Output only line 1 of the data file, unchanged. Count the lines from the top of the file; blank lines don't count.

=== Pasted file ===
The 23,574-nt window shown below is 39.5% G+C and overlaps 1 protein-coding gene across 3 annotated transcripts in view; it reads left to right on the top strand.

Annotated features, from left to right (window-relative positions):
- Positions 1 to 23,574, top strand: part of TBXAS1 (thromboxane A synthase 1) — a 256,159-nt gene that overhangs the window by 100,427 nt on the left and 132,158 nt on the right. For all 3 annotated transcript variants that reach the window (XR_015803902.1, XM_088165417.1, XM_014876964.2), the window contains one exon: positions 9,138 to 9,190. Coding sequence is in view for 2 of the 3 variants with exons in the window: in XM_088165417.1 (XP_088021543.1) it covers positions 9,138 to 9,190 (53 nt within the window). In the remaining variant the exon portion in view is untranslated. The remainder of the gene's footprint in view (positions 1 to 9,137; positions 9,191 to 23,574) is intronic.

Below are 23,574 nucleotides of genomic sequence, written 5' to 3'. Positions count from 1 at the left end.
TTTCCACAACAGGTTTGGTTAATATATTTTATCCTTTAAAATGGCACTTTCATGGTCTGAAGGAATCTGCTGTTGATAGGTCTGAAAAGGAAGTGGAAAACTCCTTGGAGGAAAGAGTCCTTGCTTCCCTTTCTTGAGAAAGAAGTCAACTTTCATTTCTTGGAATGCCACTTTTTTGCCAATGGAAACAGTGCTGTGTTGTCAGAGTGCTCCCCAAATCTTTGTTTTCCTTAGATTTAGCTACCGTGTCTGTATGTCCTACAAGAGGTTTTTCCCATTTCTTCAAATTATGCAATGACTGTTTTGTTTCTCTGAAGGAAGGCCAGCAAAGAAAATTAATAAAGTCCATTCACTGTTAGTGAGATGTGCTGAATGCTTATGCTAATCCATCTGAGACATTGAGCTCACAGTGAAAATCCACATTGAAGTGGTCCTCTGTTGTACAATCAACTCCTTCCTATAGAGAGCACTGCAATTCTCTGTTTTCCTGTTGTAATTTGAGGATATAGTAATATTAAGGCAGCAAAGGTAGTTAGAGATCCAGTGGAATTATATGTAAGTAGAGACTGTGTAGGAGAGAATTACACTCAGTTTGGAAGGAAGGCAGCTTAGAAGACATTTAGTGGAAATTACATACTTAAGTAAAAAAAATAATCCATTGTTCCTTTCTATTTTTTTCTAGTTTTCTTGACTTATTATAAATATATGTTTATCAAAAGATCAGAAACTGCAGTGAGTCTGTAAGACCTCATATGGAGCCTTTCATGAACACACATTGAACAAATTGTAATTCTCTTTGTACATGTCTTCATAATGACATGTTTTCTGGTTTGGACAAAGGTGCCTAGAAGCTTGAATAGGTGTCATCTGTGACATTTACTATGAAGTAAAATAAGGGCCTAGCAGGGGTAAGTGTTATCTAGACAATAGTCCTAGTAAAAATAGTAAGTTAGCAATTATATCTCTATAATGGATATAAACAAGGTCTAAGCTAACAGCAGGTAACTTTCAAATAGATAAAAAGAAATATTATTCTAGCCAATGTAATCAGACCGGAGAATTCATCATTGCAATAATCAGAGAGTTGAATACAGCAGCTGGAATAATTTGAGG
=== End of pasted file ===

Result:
The 23,574-nt window shown below is 39.5% G+C and overlaps 1 protein-coding gene across 3 annotated transcripts in view; it reads left to right on the top strand.